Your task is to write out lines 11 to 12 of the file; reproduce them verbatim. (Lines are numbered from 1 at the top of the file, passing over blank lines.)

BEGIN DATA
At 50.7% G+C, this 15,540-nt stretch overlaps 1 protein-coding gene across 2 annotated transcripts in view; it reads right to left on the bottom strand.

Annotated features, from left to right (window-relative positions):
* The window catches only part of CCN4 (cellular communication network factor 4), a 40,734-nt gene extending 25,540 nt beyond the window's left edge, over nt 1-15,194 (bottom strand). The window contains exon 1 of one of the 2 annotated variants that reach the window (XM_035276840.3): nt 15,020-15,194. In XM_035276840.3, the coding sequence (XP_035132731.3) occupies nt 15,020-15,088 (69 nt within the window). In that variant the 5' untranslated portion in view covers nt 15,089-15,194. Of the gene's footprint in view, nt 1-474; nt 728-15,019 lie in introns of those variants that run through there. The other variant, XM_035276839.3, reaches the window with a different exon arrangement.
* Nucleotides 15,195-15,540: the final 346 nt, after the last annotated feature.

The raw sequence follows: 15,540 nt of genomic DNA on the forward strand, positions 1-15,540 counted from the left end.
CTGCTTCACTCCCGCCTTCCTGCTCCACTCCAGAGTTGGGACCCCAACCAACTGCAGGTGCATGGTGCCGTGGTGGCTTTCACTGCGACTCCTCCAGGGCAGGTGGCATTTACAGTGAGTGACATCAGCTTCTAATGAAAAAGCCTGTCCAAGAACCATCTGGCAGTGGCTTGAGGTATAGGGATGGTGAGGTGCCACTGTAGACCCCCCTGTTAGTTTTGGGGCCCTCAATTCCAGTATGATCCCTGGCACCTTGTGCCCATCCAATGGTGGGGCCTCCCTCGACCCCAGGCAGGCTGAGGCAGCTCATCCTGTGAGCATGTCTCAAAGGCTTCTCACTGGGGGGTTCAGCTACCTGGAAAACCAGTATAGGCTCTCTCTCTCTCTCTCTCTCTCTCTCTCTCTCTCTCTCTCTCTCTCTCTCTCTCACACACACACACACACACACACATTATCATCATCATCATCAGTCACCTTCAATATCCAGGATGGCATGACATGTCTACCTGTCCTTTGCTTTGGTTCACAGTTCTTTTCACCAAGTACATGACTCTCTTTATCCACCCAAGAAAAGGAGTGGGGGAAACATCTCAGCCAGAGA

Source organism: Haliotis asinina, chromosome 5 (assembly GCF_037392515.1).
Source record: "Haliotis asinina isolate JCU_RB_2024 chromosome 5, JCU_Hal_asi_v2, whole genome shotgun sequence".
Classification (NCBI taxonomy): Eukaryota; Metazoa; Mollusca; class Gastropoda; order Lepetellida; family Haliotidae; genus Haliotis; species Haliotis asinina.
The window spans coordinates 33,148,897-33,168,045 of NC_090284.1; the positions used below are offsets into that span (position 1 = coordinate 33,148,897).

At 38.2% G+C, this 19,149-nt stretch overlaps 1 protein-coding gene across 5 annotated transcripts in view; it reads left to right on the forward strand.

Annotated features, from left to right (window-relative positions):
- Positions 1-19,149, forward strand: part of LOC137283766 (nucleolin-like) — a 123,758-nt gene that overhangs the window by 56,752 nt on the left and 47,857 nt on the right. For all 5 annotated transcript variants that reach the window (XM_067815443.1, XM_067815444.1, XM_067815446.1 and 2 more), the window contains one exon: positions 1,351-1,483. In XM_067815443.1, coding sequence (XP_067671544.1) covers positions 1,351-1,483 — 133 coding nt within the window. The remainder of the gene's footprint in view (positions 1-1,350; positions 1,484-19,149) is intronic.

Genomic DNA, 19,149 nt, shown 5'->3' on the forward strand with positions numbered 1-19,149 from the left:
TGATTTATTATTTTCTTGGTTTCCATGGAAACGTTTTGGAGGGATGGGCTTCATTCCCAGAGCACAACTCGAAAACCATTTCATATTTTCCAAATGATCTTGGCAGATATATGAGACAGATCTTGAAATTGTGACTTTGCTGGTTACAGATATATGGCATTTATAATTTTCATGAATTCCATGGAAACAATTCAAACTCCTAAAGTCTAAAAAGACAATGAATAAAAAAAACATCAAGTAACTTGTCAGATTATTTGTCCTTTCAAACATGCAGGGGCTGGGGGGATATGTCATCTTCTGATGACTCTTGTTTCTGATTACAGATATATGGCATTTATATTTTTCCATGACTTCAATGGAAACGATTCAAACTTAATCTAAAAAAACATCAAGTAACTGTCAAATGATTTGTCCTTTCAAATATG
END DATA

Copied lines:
At 38.2% G+C, this 19,149-nt stretch overlaps 1 protein-coding gene across 5 annotated transcripts in view; it reads left to right on the forward strand.

Annotated features, from left to right (window-relative positions):